Hi Mike, I thought I might get such a response. I have to admit that what you have highlighted is true in certain contexts, but you have to remember that as alluded to in ISO 13091 (click here)
, when identifying or manipulating curved objects such as a watch case, or the example more commonly used - a coin - both the shape of the edge and
its position on the on the skin is signaled to the central nervous system. That adds an order of magnitude to the processing requirements, so to speak, of the old grey matter. Unfortunately, or at least to my knowledge, there are no studies on the precision with which humans can discriminate such curved edges.
If that were not enough, you should also remember that edge sensitivity of cutaneous mechanoreceptors changes with the curvature of an edge (Wheat & Goodwin, 2001). Why is this important? Well, unless the curvature both on the y- and z-planes are identical between the Journe and Lange cases (which I doubt, considering the Journe has a "Directoire" edge vs. Lange's flat & brushed edge) then enhanced mechanoreceptor responses cannot, in themselves, provide information about the shape of an edge. Spherical curvature is reflected by two orthogonal changes in curvature, instead of a single change in curvature, e.g. in edges. You can see now how curved edges present a challenge because, as you may have guessed, the number of afferents activated during the detection process will be relatively small compared to the spatial precision required.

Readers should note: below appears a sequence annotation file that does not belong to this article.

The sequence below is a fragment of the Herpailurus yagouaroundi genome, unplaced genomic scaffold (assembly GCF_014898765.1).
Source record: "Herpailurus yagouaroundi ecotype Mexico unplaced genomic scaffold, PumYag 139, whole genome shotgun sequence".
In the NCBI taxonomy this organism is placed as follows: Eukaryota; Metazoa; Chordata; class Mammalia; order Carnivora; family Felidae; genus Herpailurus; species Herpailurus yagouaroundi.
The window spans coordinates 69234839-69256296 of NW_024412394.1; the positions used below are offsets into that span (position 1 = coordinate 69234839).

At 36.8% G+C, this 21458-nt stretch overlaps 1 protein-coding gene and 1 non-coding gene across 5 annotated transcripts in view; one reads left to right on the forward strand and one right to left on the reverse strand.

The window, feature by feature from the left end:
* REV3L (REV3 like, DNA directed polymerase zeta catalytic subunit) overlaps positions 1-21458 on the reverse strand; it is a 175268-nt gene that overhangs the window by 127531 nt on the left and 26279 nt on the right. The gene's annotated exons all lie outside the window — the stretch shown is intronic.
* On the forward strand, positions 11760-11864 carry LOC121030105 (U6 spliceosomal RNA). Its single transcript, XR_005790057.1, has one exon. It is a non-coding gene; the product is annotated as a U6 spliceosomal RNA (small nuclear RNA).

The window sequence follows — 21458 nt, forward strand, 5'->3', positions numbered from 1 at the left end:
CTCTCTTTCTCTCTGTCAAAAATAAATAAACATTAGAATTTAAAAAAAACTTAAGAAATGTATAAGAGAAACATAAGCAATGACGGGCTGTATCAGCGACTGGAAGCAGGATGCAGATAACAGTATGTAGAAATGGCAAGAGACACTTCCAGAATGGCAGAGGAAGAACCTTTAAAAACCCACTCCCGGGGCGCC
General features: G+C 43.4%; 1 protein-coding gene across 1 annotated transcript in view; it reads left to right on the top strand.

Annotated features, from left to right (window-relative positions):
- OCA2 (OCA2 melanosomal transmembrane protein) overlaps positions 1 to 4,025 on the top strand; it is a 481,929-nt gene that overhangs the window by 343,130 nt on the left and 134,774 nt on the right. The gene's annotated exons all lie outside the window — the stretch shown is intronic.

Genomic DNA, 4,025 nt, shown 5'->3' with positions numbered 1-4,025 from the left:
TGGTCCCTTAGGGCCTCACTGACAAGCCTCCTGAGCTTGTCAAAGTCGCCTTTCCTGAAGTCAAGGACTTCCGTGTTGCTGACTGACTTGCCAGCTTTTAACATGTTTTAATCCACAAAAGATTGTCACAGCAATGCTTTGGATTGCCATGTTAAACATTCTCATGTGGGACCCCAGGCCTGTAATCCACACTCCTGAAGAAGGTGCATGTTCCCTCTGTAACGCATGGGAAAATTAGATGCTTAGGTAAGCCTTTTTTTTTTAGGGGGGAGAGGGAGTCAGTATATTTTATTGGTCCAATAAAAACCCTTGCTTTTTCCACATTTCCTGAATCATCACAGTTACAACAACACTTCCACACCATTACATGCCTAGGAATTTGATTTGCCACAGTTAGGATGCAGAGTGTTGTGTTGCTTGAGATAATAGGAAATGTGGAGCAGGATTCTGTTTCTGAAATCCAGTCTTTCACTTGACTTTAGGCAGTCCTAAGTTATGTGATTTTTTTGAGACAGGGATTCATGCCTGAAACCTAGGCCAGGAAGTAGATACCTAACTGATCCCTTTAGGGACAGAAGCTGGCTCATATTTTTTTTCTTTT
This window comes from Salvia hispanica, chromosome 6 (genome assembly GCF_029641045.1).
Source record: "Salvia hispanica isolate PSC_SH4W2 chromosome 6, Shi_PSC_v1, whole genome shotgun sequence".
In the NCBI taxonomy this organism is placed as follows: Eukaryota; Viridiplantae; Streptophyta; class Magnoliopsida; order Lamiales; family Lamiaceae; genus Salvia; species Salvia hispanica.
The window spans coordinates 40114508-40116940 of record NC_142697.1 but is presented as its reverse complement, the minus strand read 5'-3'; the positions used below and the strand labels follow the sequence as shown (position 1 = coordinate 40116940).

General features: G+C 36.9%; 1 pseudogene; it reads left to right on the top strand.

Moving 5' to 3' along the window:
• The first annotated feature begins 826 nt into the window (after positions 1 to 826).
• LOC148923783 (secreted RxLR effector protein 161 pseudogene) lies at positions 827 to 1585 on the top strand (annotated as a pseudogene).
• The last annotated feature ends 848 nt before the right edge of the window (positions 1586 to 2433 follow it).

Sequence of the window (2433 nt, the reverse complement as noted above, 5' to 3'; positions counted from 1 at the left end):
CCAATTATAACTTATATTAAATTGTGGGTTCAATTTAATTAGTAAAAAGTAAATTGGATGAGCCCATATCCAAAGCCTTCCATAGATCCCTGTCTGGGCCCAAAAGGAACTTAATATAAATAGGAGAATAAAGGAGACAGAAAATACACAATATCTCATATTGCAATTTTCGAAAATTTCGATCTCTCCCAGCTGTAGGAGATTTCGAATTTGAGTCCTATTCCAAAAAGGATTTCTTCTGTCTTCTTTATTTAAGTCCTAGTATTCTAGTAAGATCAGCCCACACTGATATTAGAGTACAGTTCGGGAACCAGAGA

Why am I bringing this up you ask? Well, the original claim was that you "could feel the difference in Lange's better finish". How are we to know that the "better" feeling didn't come from a more pleasing curvature rather than "finish" (whatever that means, I'm assuming smoothness of the metal). You would need either 1) identical cases, or 2) a flat surface produced by both manufacturers to be tested. However, in the case of the latter, this would only prove the superiority in producing a flat finish, and may or may not (more likely not) translate over to case manufacturing. If "finish" is being used in a broader sense, then I can argue that it's subjective enough to not have the ability of being used in absolute statements. A very simple counter argument could be that "I ran my fingers around each watch and I felt the difference in Journe's better finish". An even simpler argument is "No, you can't". In the end, it seems, even with bionic fingers it comes down to personal preference.